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I have a string:

$string = "This is my big <span class="big-string">string</span>";

I cannot figure out how to write a regular expression that will replace the 'b' in 'big' without replacing the 'b' in 'big-string'. I need to replace all occurances of a substring except when that substring appears in an html tag.

Any help is appreciated!


Maybe some more info will help. I'm working on an autocomplete feature that highlights whatever you're searching for in the current result set. Currently if you have typed 'aut' in the search dialog, then the results look like this: automotive

The problem appears when I search for 'auto b'. First I replace all occurrences of 'auto' with '<b>auto</b>' then I replace all occurrences of 'b' with '<b>b</b>'. Unfortunately this second sweep changes '<b>auto</b>' to '<<b>b</b>>auto</<b>b</b>>'

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Is your real string mainly HTML or do you have only small snippets? –  Felix Kling Jul 8 '11 at 22:30
Here is a hint...look at the surrounding chars of each "b". One has whitespace before it and the other is in quotes. –  brady.vitrano Jul 8 '11 at 22:31
I had a similar problem once. I replaced all divs with spans and ended up with several elements with the class "spanider". –  NickC Jul 8 '11 at 22:35
using 'b' is just an example. I might need to replace 'a' but I don't want to mess up 'class' –  orourkedd Jul 8 '11 at 22:55
@user1750 if your string isn't specific enough that you can't rule out being the start of an attribute, then you will probably need to parse your HTML. This answer famously explains why. Some rough regexes can be performed on HTML, but they will but just that - rough. To detect whether a string is inside a tag or not is very hard unless your search is already very specific. –  NickC Jul 8 '11 at 23:07

3 Answers 3

up vote 3 down vote accepted

Please do not try to parse HTML using regular expressions. Just load up the HTML in a DOM, walk over the text nodes and do a simple str_replace. You'll thank me around debugging time.

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+1: apparently we have to tell every single person this individually when they discover regular expressions –  Brad Mace Jul 9 '11 at 3:33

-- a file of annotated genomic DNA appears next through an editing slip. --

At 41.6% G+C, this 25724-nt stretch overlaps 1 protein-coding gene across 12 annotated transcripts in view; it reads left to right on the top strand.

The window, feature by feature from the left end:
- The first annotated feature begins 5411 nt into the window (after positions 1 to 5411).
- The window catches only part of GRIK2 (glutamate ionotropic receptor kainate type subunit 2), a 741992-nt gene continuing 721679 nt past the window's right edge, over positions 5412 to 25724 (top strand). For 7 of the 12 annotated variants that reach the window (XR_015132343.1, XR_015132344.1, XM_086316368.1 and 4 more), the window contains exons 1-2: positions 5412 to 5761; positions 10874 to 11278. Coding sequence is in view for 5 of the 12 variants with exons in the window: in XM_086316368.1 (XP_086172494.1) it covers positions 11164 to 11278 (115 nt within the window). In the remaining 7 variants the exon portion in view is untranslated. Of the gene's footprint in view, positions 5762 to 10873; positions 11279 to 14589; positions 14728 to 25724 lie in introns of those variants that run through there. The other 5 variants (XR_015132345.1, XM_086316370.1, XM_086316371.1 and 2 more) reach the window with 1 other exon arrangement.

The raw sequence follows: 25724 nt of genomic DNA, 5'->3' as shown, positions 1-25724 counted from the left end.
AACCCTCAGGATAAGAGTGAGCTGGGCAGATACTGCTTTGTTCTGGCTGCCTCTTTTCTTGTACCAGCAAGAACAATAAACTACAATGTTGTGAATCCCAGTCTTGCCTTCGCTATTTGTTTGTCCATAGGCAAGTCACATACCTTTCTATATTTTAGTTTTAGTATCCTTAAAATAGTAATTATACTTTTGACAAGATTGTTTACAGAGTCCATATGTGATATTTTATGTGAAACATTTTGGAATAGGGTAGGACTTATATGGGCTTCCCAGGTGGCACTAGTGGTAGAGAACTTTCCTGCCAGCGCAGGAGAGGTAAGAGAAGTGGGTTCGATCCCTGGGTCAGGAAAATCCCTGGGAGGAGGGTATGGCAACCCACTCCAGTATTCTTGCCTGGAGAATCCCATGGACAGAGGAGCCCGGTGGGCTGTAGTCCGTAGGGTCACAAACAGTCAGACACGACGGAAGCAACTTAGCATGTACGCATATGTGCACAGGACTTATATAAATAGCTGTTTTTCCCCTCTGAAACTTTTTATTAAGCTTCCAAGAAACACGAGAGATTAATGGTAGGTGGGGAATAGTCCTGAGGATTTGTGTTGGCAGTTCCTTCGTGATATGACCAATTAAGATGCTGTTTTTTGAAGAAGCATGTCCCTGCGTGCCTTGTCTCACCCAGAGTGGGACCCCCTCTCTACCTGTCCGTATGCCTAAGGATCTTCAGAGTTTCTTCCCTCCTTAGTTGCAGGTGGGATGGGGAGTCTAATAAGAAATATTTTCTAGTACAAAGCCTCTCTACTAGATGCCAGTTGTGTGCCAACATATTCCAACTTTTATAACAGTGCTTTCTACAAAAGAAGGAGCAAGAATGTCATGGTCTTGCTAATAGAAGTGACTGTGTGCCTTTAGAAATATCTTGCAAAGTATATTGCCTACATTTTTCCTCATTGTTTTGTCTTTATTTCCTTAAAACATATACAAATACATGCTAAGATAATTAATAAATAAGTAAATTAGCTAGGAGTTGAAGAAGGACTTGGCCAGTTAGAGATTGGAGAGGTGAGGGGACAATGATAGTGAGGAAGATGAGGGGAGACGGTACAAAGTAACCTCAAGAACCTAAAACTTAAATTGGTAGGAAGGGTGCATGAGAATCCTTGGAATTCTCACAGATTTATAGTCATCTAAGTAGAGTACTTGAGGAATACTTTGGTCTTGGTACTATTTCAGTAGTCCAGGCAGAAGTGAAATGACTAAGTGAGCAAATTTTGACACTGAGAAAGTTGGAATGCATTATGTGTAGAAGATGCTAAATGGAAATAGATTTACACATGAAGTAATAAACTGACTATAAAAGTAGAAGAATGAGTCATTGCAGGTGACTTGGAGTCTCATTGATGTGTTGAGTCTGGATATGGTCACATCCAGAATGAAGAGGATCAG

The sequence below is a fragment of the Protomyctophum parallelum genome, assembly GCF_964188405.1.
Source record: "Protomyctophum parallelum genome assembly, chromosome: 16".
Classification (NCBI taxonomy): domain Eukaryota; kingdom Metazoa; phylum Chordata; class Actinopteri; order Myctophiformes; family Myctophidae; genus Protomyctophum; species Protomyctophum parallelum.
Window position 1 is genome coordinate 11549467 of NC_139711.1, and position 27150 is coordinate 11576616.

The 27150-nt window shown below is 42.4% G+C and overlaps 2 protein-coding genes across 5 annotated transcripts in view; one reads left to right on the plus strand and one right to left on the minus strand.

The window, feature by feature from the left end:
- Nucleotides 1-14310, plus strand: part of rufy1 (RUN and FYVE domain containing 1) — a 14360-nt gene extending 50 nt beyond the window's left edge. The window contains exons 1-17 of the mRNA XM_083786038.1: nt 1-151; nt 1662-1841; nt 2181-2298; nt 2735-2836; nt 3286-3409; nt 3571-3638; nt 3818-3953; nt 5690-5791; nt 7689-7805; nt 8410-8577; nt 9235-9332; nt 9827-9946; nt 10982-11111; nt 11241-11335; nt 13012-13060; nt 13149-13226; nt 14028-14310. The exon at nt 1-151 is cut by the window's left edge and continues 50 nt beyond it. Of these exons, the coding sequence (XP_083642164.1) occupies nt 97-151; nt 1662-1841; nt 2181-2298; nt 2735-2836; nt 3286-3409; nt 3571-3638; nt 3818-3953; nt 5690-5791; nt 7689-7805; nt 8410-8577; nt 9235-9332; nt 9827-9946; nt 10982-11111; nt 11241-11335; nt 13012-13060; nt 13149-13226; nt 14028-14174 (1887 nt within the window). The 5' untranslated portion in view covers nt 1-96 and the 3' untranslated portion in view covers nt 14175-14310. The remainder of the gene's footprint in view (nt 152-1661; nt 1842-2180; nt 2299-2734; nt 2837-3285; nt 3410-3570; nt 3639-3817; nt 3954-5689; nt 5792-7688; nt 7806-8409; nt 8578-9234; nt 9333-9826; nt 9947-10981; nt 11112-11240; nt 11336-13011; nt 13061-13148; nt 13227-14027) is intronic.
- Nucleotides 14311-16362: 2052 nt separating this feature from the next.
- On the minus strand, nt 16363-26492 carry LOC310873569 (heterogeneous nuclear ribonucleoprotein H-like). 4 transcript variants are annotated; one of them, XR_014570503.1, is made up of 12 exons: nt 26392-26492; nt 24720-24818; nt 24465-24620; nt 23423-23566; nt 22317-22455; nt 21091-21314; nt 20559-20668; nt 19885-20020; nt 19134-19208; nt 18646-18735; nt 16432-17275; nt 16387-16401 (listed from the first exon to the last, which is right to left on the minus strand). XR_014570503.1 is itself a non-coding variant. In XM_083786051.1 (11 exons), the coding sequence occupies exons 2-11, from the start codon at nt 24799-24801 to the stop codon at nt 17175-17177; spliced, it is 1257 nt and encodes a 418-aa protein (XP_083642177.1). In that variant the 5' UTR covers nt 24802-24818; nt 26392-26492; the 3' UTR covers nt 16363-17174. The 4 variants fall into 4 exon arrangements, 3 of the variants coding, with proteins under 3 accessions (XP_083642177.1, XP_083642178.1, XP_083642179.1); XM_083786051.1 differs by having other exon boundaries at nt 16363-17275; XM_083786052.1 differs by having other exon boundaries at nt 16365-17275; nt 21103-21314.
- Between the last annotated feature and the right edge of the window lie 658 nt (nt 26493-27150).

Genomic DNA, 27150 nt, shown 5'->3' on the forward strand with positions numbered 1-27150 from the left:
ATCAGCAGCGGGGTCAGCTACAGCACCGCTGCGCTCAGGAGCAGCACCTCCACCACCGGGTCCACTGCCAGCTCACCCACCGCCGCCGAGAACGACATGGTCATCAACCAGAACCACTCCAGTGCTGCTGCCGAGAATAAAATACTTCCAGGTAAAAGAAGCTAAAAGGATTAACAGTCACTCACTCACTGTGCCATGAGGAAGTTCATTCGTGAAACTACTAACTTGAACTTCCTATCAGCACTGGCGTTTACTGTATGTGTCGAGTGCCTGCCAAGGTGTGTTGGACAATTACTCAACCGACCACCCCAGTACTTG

Perhaps we should ask someone to put it in the official PHP manual... –  Sander Marechal Jul 9 '11 at 9:28

Is there a guarantee that 'big' won't be immediately preceded by "? If so, then s/([^"])b/$1foo/ should replace the b in question with foo.

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what does the $1 mean? I've seen it around in a few places –  orourkedd Jul 8 '11 at 22:52
no guarantee. I basically need a regular expression to ignore anything between the tag characters < > –  orourkedd Jul 8 '11 at 22:54
In that case, you shouldn't be using a regex. Also, $1, $2, etc, get variables matched by parentheses. Take a look at perldoc perlrequick. –  Jack Maney Jul 11 '11 at 13:59

If you insist upon using a regex, this one will do a pretty decent job:

$re = '/# (Crudely) match a sub-string NOT in an HTML tag.
    big        # The sub-string to be matched.
    (?=        # Assert we are not inside an HTML tag.
      [^<>]*   # Consume all non-<> up to...
      (?:<\w+  # either an HTML start tag,
      | $      # or the end of string.
      )        # End group of valid alternatives.
    )          # End "not-in-html-tag" lookahead assertion.

Caveats: This regex has very real limitations. The HTML must not have any angle brackets in the tag attributes. This regex also finds the target substring inside other parts of the HTML file such as comments, scripts and stylesheets, and this may not be desirable.

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Wow.. thanks for the response! –  orourkedd Jul 13 '11 at 20:23

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